How to write a Film Journal

Dear Fellow Journalers,

In order to analyse a film, you need to watch the film carefully and write in your journal soon after. If you are going to just RATE  (like Good Reads or Amazon) you don’t need to read further. But if you really want to analyze the films you watch you need to:

  1. Keep notes on specific scenes and explain why they are important to the outline or character development.
  2. Note significant moments that made you want to stop the movie, think, and re-wind.
  3. Make a plot summary so you can remember the film!
  4. Write down your reactions to the movie plot and the ending.

You might be surprised to know that movie directors and writers write film jounals too. Here are some famous diary entries. This one is from Stanley Kubrick, director of Dr. Strangelove and 2001: A Space Odessey and Shining.

The entry dates back to the early-60’s when Kubrick was trying to come up with a name for the movie he was in the process of making. This is fascinating for a number of reasons – the opportunity to look at a genius’ brainstorming process, the chance to imagine the classic film existing with any of these alternate titles – but it’s probably most interesting because this page ultimately led to what is arguably one of the greatest names for a movie of all time: Dr. Strangelove or: How I Learned to Stop Worrying and Love the Bomb. (In turn, the movie was based on a book with a comparatively lackluster name: Red Alert.)

Here’s a list of some of the titles Kubrick came up with:

Doctor Doomsday
Don’t Knock the Bomb
Dr. Doomsday and his Nuclear Wiseman
Dr. Doomsday Meets Ingrid Strangelove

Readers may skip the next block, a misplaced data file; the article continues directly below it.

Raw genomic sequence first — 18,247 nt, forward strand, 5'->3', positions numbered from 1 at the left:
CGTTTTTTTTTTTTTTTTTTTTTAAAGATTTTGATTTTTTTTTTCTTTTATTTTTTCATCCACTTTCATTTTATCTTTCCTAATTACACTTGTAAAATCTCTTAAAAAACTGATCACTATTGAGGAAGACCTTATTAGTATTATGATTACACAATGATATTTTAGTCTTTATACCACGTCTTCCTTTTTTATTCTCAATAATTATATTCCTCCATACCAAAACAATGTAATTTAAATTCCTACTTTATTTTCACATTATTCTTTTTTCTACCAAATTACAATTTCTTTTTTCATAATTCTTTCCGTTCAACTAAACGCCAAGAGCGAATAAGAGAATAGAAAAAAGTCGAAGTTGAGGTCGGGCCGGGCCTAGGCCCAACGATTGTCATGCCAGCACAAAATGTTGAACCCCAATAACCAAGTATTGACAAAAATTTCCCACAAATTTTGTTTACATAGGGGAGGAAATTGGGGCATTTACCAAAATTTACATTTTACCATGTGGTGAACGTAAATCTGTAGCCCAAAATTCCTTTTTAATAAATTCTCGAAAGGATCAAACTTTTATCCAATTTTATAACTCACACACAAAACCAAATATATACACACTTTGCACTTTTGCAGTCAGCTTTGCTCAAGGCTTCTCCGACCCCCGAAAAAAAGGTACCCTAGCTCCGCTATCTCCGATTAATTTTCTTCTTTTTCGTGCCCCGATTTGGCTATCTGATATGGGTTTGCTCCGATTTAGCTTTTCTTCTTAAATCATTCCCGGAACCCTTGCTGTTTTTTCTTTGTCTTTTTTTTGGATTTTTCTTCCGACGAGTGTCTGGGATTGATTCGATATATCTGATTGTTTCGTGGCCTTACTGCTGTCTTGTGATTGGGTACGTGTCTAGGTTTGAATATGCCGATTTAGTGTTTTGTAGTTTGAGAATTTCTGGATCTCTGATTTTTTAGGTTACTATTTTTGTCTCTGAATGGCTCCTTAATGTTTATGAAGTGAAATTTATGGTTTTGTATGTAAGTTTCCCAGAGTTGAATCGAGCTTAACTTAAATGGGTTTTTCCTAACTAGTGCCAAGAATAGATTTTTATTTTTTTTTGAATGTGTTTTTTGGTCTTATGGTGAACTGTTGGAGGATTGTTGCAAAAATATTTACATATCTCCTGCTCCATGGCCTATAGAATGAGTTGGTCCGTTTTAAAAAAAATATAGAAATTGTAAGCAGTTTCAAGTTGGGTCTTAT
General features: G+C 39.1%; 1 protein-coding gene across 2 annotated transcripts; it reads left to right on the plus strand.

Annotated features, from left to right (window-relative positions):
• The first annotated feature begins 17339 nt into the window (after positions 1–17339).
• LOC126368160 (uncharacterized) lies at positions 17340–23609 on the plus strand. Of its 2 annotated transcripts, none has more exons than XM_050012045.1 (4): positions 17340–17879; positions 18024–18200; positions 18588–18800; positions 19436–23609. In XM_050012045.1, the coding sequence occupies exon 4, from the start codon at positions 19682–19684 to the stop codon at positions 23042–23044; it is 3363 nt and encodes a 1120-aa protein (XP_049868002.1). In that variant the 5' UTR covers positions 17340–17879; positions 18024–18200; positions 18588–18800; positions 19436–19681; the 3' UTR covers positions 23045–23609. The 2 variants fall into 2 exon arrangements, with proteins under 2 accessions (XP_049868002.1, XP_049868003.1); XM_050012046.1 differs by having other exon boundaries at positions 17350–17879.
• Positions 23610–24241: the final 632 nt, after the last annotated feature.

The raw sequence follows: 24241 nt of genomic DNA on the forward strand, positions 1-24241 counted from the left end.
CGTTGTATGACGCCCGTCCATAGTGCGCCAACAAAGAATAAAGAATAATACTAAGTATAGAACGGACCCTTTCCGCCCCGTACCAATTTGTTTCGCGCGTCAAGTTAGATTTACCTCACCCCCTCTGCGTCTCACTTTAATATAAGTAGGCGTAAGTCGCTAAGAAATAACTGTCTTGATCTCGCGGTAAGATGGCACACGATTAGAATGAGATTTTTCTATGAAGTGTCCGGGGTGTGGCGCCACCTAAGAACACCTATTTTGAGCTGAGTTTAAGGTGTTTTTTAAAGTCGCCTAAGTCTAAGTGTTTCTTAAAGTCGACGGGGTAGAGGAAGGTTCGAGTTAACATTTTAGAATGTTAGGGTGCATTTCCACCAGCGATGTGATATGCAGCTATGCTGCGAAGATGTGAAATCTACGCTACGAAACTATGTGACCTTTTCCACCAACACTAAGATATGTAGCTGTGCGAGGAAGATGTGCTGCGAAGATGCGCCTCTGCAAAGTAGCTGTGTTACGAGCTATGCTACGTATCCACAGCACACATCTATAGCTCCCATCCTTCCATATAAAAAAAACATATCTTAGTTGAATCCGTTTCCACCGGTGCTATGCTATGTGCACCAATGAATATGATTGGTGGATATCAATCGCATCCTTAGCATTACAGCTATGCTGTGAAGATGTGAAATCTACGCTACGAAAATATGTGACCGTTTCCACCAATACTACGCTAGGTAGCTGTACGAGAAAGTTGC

Dr. Doomsday or: How to Start World War III Without Even Trying
Dr. Strangelove’s Bomb
Dr. Strangelove’s Secret Uses of Uranus
My Bomb, Your Bomb
Save The Bomb
Strangelove: Nuclear Wiseman
The Bomb and Dr. Strangelove or: How to be Afraid 24hrs a Day
The Bomb of Bombs
The Doomsday Machine
The Passion of Dr. Strangelove
Wonderful Bomb
It’s curious to note in the actual written entry (see below) how the ultimate title doesn’t appear and also how some ideas are circled, some are not, some words are underlined, some are written in cursive, some are not, etc.


Many films begin with the reading of a book. No shock there, right? This doesn’t mean the re-making of a book necessarily. For instance, Julian Fellows of Downtown Abbey fame said that at the time he was commissioned to write the story of Downtown Abbey he was reading a book entitled ” To marry an English Lord” about an American heiress who had gone to marrying into an English family during the Victorian era. He asked himself “What was it like after that?” He decided to develop the characters, a community, and the interactions between its members that would tell their story: the rivalry, jealousy, love, hatred, births, marriages, deaths.

And finally, there’s Frank Capra who is famous for “It’s A Wonderful Life” which originally came from a story entitled “The Greatest Gift” by Marc Connelly. In an interview for the New York Times in December 1947, he talked about his philosophy about script writing:

“No script can be taken as gospel. It must be adapted to actors, to the set. Scripts may be written, but pictures aren’t written… any good scene can be expanded almost indefinitely.” Capra would work over the scrip before he shot it – tightening, writing new dialog, changing characterizations, eliminating scenes, adding needed actions and writing all these notes on scraps of paper.

One example of a script change is the Honeymoon scene. As originally written, it was supposed to end with the predictable Honeymoon kiss. But Capra wrote the scene as follows:

“Bert and Ernie hanging posters. Mary tells them to hurry. When George arrives they hide and sing a song outside the window in the rain. Ernie kisses Bert on the head.”

Happy film watching,


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